- This “Good Natured” article is written by Pam Otto, the manager of nature programs and interpretive services at the Hickory Knolls Discovery Center, a facility of the St. Charles Park District. She can be reached at 630-513-4346 or email@example.com.
At first glance, this word seems like it is describing pompons, or at least something fluffy. For instance, I once knew a cat named Puffball. I also knew one named Meatloaf. But that’s another story for another time.
Actually, puffballs are the name of one of our area’s most common groups of mushrooms. They are distinguished from other groups by their lack of a stem, as well as a cap and gills—features many other fungi possess.
Puffballs are generally round in shape, and come in many sizes. But the one I’d like to focus on today is the King of All Puffballs, also known as the Giant Puffball, Calvatia gigantea.
In a happy twist that is more than coincidence, Calvatia is derived from two Latin words: Calvus, which means bald, and calvaria, which means dome of the skull. Gigantea means just what you’d think — gigantic.
I have to admit, the first time I saw a giant puffball, I thought it might be a skull. Or maybe a large softball or small volleyball. It was lying in all its ivory-colored glory, in a clearing in the woods near Red Oak Nature Center in North Aurora. Amid the fallen leaves and assorted plant matter, it looked decidedly out of place.
Interestingly, as I was researching the species, rich woodland was not listed as a preferred habitat. Meadows are where giant puffballs like to grow, according to the fungi field guides. But around here, I’ve only found these massive mushrooms in woods — not just Red Oak’s, but also Delnor Woods and Norris Woods in St. Charles, as well as assorted forest preserves, state parks and other natural areas.
Giant puffballs typically appear in our area in September and early October. But at that time this year, we were in the throes of a drought. And if there’s one thing most fungi can’t stand, it’s a lack of water.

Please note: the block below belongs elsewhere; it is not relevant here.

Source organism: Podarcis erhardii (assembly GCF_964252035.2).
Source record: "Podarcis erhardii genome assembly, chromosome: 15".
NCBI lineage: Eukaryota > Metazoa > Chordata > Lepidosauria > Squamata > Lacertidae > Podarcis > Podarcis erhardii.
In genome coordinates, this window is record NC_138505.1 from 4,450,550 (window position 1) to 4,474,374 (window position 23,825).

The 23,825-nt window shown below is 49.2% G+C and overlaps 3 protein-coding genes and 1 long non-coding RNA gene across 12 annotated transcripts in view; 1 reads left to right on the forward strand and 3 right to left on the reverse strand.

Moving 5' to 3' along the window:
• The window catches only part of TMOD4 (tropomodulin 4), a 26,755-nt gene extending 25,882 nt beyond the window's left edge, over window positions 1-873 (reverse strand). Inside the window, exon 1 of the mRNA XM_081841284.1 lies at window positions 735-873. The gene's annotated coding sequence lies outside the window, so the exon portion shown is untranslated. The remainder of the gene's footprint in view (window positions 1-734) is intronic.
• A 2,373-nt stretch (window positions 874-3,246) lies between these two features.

I believe it was the deluge we received on Oct. 14 that spurred the giant puffball spores into action. Deposited last year by the 2016 puffballs, these tiny bits of fungal material manage to produce mushrooms that, in some cases, are the size of basketballs.
I have to admit, I’m a bit of a mushroom freak. I may not be able to identify very many, but when I get to know one — the giant puffball being one of our region’s more unmistakable species — I literally can’t get enough. I even had one for dinner the other night.
That’s right folks, these large, globular fungi, when cooked, are edible.
I always hesitate to venture into the world of foraging — that is, finding food in the wild — for humans. Between food allergies and the threat of toxins, it’s usually just not worth it. But a true giant puffball is one of the mushroom world’s most identifiable species.
The thing is, though, you need to know when to pick them. Edible giant puffballs are an even ivory in color, with no spots or streaks of yellow or brown or any other color, for that matter. The puffball itself is the fruiting body of the fungus. Dining options aside, this large entity’s main purpose is to produce spores and continue the species. Spore production triggers the discoloration and, hence, the time to not pick or consume these amazing organisms.
I’m not really a connoisseur (read: I’ll eat just about anything) but in my experience, puffballs have such a delicate flavor that they can go with just about anything. After peeling, I’ve fried slices in butter and eaten them with syrup, like a fluffy piece of French toast. I’ve sautéed them in olive oil and garlic, and basted them in oil and grilled them.
The texture is similar to a soft tofu and, as you can tell from the variety of preparation methods, equally as adaptable. Unlike tofu though, giant puffballs are loaded with moisture and shrink considerably during the cooking process. The other night, I sliced off a quarter of a soccer ball-sized puffball and had a perfectly sized individual portion after it was sautéed.
Giant puffballs have what I tend to think of as limited appeal. They don’t have the rich flavor characteristic of hen of the woods (Grifola frondosa), chicken of the woods (Laetiporus sulphureus) or the gold standard among mushroom fanciers, the morel, Morchella esculenta. (The species name, esculenta, actually means edible.)
But for someone with adventurous taste buds, not to mention a taste for adventurous mushroom hunting, the giant puffball merits a meal or two. Just be sure to honor public land collecting laws (most forest preserve districts and park districts, for example, do not allow collecting) and check with private land owners before helping yourself.
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